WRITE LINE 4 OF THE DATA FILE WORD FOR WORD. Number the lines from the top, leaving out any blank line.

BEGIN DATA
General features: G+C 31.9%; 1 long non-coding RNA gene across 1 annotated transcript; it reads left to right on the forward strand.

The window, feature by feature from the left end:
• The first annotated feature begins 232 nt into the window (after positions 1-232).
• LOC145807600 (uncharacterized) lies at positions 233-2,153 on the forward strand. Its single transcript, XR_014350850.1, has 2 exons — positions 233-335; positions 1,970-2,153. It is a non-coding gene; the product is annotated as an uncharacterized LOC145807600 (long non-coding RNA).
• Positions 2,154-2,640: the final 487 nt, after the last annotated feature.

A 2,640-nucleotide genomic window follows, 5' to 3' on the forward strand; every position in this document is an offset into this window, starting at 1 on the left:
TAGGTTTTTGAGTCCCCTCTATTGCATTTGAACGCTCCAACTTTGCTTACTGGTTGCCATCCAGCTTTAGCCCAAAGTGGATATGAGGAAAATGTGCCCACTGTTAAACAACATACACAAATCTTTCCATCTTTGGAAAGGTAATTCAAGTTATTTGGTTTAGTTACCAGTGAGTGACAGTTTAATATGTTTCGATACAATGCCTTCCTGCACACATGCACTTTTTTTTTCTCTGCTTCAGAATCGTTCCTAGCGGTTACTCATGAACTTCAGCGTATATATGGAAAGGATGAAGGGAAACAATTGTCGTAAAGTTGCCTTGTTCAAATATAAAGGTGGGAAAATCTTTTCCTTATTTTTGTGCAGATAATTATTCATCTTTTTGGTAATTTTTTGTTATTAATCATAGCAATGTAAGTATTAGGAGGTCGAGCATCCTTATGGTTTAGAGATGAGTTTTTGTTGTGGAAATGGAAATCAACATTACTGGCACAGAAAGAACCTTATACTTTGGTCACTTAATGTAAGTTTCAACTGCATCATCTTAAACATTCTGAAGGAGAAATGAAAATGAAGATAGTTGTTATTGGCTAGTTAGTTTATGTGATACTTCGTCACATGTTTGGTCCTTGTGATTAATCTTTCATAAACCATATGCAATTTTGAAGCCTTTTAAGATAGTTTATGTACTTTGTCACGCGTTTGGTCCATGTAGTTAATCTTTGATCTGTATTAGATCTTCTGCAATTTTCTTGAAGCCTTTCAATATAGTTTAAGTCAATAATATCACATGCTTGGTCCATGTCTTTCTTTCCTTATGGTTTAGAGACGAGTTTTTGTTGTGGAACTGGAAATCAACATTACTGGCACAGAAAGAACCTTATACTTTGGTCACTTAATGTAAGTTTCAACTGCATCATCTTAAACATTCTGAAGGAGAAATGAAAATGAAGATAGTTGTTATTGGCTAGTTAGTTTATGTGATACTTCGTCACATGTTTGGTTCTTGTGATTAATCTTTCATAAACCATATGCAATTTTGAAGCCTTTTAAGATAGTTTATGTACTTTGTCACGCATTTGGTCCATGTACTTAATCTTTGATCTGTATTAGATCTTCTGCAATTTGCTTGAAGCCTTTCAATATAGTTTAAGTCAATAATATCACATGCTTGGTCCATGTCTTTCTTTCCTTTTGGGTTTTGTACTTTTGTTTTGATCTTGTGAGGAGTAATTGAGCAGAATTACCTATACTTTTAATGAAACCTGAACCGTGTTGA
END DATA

• LOC145807600 (uncharacterized) lies at positions 233-2,153 on the forward strand. Its single transcript, XR_014350850.1, has 2 exons — positions 233-335; positions 1,970-2,153. It is a non-coding gene; the product is annotated as an uncharacterized LOC145807600 (long non-coding RNA).